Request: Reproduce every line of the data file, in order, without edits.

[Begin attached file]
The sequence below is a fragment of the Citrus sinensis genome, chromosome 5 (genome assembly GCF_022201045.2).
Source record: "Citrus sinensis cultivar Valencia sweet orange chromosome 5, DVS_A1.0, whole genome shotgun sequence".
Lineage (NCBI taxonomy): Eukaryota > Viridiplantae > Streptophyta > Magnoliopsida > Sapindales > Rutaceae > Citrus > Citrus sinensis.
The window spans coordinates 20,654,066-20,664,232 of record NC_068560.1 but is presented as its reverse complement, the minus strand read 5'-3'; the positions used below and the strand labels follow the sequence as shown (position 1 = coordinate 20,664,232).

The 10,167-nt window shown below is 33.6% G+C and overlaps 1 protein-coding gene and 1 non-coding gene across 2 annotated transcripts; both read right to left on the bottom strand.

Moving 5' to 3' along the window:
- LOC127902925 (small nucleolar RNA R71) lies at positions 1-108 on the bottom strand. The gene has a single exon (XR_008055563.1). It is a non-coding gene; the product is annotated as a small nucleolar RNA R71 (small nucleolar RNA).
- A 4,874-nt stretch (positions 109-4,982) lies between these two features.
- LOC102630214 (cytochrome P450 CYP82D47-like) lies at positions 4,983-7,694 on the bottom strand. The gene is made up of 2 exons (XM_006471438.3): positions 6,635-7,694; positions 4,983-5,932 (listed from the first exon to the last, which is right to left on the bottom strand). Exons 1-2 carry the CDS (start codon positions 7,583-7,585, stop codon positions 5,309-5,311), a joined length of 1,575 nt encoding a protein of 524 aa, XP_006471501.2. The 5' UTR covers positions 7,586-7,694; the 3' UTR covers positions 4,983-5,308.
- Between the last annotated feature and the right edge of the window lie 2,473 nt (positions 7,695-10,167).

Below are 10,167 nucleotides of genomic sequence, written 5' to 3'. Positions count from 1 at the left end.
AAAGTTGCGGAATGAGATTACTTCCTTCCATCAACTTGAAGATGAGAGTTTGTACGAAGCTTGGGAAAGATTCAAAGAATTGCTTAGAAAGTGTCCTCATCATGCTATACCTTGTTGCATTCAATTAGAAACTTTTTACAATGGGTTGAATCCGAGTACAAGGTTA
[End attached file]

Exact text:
The sequence below is a fragment of the Citrus sinensis genome, chromosome 5 (genome assembly GCF_022201045.2).
Source record: "Citrus sinensis cultivar Valencia sweet orange chromosome 5, DVS_A1.0, whole genome shotgun sequence".
Lineage (NCBI taxonomy): Eukaryota > Viridiplantae > Streptophyta > Magnoliopsida > Sapindales > Rutaceae > Citrus > Citrus sinensis.
The window spans coordinates 20,654,066-20,664,232 of record NC_068560.1 but is presented as its reverse complement, the minus strand read 5'-3'; the positions used below and the strand labels follow the sequence as shown (position 1 = coordinate 20,664,232).

The 10,167-nt window shown below is 33.6% G+C and overlaps 1 protein-coding gene and 1 non-coding gene across 2 annotated transcripts; both read right to left on the bottom strand.

Moving 5' to 3' along the window:
- LOC127902925 (small nucleolar RNA R71) lies at positions 1-108 on the bottom strand. The gene has a single exon (XR_008055563.1). It is a non-coding gene; the product is annotated as a small nucleolar RNA R71 (small nucleolar RNA).
- A 4,874-nt stretch (positions 109-4,982) lies between these two features.
- LOC102630214 (cytochrome P450 CYP82D47-like) lies at positions 4,983-7,694 on the bottom strand. The gene is made up of 2 exons (XM_006471438.3): positions 6,635-7,694; positions 4,983-5,932 (listed from the first exon to the last, which is right to left on the bottom strand). Exons 1-2 carry the CDS (start codon positions 7,583-7,585, stop codon positions 5,309-5,311), a joined length of 1,575 nt encoding a protein of 524 aa, XP_006471501.2. The 5' UTR covers positions 7,586-7,694; the 3' UTR covers positions 4,983-5,308.
- Between the last annotated feature and the right edge of the window lie 2,473 nt (positions 7,695-10,167).

Below are 10,167 nucleotides of genomic sequence, written 5' to 3'. Positions count from 1 at the left end.
AAAGTTGCGGAATGAGATTACTTCCTTCCATCAACTTGAAGATGAGAGTTTGTACGAAGCTTGGGAAAGATTCAAAGAATTGCTTAGAAAGTGTCCTCATCATGCTATACCTTGTTGCATTCAATTAGAAACTTTTTACAATGGGTTGAATCCGAGTACAAGGTTA